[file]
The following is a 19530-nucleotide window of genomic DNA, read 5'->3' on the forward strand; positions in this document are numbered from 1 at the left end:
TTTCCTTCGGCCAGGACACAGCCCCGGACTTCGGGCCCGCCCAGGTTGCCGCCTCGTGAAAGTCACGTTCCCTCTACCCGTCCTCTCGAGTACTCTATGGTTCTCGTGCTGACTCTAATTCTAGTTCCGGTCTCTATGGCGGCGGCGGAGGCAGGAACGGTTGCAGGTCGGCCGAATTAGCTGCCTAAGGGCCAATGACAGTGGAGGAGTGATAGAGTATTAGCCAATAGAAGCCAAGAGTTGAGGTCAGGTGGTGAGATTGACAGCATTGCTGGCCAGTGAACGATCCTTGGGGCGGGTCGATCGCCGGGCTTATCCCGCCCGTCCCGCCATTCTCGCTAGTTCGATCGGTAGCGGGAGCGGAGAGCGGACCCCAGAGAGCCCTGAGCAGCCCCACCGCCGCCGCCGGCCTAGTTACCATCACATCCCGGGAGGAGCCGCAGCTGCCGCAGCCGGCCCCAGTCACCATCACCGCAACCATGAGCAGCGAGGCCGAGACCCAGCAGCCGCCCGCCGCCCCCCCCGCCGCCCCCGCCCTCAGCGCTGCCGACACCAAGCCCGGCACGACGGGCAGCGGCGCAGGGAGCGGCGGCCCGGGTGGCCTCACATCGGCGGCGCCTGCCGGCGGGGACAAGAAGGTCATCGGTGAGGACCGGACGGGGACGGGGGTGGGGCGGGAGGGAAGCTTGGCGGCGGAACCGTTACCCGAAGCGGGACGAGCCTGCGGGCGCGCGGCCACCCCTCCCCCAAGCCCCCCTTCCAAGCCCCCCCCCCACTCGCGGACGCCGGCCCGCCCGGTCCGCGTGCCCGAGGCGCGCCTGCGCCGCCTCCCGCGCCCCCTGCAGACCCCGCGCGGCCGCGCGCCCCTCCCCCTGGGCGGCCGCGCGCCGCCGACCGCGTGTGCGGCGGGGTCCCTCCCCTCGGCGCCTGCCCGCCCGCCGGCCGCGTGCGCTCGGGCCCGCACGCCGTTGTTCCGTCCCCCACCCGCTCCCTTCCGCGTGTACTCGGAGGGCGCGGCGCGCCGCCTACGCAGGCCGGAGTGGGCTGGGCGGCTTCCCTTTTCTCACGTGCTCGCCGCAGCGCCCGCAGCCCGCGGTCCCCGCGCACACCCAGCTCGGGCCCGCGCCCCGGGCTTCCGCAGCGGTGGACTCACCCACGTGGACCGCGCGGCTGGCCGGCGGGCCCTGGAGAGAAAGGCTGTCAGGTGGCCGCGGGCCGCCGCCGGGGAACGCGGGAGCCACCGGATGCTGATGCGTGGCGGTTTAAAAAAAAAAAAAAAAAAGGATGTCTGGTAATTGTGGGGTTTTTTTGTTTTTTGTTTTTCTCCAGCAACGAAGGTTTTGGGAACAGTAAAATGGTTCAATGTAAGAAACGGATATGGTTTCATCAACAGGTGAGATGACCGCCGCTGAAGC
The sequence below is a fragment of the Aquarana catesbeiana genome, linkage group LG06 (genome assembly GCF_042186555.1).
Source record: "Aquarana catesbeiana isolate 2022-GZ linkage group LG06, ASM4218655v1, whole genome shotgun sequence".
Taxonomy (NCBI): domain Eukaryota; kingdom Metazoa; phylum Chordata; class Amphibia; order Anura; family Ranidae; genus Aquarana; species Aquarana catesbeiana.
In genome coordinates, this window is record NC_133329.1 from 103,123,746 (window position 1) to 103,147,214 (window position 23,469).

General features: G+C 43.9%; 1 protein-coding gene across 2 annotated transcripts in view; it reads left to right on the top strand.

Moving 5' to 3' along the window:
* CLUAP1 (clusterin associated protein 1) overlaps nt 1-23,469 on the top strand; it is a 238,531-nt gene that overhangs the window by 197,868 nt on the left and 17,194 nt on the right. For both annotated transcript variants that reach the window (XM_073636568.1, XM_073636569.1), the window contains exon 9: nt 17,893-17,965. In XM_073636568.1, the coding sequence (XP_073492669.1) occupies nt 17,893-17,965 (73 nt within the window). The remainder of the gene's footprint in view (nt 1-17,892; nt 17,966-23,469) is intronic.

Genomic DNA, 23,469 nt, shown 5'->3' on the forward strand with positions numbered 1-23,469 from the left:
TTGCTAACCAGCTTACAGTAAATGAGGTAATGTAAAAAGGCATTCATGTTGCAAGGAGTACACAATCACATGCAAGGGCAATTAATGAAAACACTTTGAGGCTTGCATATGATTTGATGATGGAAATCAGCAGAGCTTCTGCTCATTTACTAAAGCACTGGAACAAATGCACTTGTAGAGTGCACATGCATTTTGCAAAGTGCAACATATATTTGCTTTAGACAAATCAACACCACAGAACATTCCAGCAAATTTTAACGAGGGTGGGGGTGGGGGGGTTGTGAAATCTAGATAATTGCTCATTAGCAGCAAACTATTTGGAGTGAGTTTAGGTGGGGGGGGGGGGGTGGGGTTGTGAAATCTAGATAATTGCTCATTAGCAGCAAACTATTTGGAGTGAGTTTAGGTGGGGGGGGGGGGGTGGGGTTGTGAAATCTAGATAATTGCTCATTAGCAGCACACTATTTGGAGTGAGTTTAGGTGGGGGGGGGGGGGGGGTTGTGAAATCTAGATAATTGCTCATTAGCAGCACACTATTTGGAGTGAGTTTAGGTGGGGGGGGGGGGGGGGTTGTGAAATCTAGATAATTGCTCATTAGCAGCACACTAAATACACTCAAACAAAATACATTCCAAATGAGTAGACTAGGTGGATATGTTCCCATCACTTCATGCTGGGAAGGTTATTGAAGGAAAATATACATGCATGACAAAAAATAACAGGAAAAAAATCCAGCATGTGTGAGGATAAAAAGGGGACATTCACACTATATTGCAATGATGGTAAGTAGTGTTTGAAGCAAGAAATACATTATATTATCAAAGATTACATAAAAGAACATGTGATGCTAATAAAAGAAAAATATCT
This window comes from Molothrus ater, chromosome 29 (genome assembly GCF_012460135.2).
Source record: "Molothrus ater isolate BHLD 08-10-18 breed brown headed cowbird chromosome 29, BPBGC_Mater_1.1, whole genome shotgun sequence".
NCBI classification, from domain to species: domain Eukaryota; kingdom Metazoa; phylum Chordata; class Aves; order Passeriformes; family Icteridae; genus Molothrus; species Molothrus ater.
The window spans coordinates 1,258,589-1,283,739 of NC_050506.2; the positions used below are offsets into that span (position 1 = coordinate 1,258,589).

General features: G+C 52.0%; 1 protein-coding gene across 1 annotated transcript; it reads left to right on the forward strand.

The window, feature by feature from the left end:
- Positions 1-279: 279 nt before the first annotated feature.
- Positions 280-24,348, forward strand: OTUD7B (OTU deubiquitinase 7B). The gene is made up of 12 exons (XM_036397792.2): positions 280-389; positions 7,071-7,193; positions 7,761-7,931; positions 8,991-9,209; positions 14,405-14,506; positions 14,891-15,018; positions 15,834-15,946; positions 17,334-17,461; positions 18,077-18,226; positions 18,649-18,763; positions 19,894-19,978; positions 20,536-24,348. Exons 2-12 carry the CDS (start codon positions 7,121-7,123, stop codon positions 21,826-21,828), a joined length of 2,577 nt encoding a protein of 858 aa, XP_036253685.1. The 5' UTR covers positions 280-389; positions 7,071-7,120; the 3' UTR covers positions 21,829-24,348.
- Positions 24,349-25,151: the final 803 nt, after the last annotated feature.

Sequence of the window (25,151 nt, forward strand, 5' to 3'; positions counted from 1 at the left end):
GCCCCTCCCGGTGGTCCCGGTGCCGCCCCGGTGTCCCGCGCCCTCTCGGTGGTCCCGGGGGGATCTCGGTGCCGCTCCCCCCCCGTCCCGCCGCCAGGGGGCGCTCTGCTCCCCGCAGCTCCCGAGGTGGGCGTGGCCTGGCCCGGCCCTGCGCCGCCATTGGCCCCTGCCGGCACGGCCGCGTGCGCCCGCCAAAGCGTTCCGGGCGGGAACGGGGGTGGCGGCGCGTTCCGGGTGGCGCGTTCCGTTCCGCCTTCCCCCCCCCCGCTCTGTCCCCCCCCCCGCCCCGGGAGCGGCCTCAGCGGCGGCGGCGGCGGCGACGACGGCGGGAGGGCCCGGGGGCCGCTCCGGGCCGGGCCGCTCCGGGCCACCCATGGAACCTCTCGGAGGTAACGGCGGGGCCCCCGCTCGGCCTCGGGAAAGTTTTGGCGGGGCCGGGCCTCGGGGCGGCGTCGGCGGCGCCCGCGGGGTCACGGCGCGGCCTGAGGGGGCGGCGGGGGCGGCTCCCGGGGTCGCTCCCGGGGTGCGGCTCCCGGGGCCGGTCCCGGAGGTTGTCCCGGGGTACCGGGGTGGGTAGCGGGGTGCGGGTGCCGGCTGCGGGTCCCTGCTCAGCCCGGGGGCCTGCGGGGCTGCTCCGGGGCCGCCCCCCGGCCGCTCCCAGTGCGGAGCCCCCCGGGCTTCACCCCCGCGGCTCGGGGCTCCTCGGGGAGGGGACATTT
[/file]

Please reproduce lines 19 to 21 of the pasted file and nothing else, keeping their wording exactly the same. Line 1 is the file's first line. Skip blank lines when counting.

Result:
- Positions 280-24,348, forward strand: OTUD7B (OTU deubiquitinase 7B). The gene is made up of 12 exons (XM_036397792.2): positions 280-389; positions 7,071-7,193; positions 7,761-7,931; positions 8,991-9,209; positions 14,405-14,506; positions 14,891-15,018; positions 15,834-15,946; positions 17,334-17,461; positions 18,077-18,226; positions 18,649-18,763; positions 19,894-19,978; positions 20,536-24,348. Exons 2-12 carry the CDS (start codon positions 7,121-7,123, stop codon positions 21,826-21,828), a joined length of 2,577 nt encoding a protein of 858 aa, XP_036253685.1. The 5' UTR covers positions 280-389; positions 7,071-7,120; the 3' UTR covers positions 21,829-24,348.
- Positions 24,349-25,151: the final 803 nt, after the last annotated feature.

Sequence of the window (25,151 nt, forward strand, 5' to 3'; positions counted from 1 at the left end):